The Royal Shakespeare Company tweeted earlier Friday that Sher had died of cancer. Sher’s husband Gregory Doran, the RSC’s artistic director, has been taking compassionate leave since September to care for him.
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RSC executive director Catherine Mallyon and acting artistic director Erica Whyman hailed Sher’s “hugely celebrated career on stage and screen,” as tributes flooded in for the actor.
“Anthony was deeply loved and hugely admired by so many colleagues,” said Mallyon and Whyman. “He was a groundbreaking role model for many young actors, and it is impossible to comprehend that he is no longer with us. We will ensure friends far and wide have the chance to share tributes and memories in the days to come.”
Sher had a long association with the RSC and was widely considered to be one of the UK’s finest theater actors, once famously described by Prince Charles as his favourite actor.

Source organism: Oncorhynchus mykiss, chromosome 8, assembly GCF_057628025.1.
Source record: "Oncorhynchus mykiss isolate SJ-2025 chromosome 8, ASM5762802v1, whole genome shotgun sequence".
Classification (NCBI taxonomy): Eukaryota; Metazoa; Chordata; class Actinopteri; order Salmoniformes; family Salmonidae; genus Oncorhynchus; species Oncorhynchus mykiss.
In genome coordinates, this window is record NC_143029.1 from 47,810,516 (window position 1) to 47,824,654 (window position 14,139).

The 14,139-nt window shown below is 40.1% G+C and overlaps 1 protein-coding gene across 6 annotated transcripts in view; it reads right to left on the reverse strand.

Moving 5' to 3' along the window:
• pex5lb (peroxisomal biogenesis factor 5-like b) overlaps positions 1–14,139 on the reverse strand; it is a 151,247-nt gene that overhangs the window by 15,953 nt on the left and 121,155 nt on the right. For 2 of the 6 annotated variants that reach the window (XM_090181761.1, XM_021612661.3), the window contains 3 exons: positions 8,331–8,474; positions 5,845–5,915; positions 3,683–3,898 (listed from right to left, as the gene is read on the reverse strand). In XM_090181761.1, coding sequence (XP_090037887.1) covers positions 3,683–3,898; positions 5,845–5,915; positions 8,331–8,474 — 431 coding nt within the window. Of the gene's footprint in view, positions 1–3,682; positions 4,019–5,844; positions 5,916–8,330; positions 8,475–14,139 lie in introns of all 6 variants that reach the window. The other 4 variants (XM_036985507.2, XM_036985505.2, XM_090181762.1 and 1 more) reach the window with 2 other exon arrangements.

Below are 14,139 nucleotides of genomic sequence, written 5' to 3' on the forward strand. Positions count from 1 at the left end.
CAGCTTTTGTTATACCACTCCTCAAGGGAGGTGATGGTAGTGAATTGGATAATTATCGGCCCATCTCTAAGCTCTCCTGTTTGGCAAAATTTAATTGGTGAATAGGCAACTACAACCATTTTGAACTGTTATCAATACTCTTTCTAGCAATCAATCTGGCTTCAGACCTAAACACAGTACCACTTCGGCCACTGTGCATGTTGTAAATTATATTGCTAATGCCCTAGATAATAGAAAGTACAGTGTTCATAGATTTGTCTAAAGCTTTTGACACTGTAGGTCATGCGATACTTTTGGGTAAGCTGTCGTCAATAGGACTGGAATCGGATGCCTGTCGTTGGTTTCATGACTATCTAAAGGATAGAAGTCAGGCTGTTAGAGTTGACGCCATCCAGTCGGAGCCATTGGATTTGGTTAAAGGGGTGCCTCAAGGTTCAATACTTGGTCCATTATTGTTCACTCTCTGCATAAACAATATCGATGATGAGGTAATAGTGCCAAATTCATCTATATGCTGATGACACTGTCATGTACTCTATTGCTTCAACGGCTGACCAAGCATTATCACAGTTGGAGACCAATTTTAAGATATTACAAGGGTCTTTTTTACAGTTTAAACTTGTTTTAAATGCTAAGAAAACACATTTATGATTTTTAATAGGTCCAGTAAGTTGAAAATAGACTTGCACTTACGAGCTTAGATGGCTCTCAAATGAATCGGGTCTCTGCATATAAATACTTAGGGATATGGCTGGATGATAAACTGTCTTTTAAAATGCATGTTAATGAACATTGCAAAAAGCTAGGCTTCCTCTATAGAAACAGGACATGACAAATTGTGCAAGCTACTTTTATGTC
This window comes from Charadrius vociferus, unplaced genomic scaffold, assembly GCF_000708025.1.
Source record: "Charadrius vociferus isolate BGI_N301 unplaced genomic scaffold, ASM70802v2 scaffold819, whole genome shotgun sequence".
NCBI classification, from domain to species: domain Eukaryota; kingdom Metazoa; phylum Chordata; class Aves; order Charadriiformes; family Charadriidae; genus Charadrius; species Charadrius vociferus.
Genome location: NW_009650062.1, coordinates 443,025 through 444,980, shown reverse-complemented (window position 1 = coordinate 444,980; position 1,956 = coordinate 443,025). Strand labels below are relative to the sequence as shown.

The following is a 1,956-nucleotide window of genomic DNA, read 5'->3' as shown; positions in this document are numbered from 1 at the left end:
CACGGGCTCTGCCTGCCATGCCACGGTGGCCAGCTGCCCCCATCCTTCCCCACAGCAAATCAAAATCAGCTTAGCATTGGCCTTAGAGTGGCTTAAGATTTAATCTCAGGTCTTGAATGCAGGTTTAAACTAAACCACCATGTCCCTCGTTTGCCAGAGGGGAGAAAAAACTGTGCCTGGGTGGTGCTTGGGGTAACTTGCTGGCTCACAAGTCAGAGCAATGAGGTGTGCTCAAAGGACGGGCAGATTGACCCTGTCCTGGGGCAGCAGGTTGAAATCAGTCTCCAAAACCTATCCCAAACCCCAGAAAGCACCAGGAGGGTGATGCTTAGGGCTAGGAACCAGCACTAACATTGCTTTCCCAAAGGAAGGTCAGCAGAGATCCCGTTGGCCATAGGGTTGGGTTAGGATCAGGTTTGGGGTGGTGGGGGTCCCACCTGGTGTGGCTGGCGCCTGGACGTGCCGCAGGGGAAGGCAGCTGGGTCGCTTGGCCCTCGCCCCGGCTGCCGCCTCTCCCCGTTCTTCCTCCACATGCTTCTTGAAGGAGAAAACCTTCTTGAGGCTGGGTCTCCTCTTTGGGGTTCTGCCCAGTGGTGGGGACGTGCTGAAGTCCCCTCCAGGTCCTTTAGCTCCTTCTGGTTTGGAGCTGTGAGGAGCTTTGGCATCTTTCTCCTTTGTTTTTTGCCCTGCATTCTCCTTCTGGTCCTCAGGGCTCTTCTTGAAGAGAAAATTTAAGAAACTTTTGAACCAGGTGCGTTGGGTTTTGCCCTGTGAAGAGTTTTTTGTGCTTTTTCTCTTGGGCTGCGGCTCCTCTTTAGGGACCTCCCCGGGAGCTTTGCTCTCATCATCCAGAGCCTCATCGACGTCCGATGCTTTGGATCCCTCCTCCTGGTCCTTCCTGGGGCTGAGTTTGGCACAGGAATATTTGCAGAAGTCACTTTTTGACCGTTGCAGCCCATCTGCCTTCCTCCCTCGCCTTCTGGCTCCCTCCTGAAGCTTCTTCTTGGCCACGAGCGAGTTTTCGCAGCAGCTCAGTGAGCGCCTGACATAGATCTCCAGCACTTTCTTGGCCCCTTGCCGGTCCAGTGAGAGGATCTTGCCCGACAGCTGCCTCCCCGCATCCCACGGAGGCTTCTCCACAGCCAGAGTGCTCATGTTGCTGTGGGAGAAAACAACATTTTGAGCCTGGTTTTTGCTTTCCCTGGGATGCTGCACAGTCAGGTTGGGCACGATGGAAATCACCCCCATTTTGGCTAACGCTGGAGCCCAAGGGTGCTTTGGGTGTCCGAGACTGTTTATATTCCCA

Born into a Lithuanian-Jewish family in South Africa in 1949, Sher moved to London in the late 1960s. He held various theater roles throughout the 1970s and became a member of the RSC in 1982, going on to win two Laurence Olivier Awards for Best Actor for 1985’s Richard III and 1997’s Stanley, along with being nominated twice more.
He also starred in film and TV projects, playing Dr Moth in Shakespeare In Love for which he won a SAG Award and appearing as UK Prime Minister Benjamin Disraeli in 1997’s Mrs. Brown. He most recently featured in the extended edition of The Hobbit: The Desolation Of Smaug as Thráin II.
“I am devastated to hear of the death of Antony Sher. The theatre has lost a brilliant light,” Helen Mirren said. “I will never forget the moment I met the actor in Antony. We were doing the first reading rehearsal of the play Teeth and Smiles by David Hare. Anthony was a comparatively unknown actor at the time. We were buried in our scripts. I read the first words of our scene together and he answered. I raised my eyes above the pages to look at him more precisely as with simply those minimal words I immediately realized I was opposite a great actor. Of course he went on to become the celebrated artist he was, but the extraordinary ability was born in him, as natural to him as breathing: it was as clear as a summer sky.”
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